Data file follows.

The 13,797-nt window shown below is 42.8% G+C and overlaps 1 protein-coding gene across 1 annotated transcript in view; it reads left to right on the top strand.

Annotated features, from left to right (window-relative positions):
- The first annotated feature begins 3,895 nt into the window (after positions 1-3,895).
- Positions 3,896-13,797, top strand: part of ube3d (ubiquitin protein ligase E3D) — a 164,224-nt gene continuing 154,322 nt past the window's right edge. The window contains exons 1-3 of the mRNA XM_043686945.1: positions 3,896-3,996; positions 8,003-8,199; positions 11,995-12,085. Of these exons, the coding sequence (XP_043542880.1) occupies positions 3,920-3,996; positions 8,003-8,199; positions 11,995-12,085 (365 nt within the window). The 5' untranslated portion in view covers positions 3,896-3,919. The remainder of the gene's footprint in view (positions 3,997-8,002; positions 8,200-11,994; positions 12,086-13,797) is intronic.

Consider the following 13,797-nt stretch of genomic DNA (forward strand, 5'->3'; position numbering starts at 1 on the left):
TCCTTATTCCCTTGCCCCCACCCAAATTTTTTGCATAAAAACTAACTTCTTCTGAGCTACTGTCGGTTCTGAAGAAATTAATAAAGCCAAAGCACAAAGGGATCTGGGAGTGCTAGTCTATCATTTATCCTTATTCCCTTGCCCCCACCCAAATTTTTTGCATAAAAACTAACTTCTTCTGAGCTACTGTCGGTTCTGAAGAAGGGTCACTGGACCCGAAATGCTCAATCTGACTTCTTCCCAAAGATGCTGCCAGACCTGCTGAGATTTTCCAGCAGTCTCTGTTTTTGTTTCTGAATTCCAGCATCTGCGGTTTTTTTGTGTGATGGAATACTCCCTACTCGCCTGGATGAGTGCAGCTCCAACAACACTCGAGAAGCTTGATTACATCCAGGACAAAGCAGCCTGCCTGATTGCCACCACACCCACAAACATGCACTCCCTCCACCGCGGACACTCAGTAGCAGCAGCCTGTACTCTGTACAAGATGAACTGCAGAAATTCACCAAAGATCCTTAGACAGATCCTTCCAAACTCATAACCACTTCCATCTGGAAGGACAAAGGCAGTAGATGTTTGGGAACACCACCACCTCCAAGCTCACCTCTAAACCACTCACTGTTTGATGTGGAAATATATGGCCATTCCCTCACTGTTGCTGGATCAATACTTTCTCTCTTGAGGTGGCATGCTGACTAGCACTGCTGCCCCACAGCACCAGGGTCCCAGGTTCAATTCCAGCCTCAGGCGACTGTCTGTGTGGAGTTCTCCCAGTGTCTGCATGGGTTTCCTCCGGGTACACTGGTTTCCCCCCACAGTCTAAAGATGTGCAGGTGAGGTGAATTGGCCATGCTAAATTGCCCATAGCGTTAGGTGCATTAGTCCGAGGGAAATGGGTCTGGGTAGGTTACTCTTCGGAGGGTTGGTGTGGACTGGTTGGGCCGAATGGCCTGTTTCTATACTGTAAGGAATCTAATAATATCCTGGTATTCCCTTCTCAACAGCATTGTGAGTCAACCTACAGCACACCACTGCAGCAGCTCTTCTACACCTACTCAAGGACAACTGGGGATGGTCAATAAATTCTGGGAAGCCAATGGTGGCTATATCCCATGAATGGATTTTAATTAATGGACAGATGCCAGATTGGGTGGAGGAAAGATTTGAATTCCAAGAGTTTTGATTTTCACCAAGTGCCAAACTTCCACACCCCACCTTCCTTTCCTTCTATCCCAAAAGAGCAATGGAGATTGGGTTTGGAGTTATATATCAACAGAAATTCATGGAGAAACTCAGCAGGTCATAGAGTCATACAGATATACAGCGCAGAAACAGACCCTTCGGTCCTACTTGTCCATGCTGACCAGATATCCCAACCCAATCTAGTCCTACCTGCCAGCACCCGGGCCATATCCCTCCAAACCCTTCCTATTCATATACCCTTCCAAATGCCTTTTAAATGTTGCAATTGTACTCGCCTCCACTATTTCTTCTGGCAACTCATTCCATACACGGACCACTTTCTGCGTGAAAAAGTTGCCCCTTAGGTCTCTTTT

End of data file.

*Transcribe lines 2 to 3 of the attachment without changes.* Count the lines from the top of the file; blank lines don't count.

Annotated features, from left to right (window-relative positions):
- The first annotated feature begins 3,895 nt into the window (after positions 1-3,895).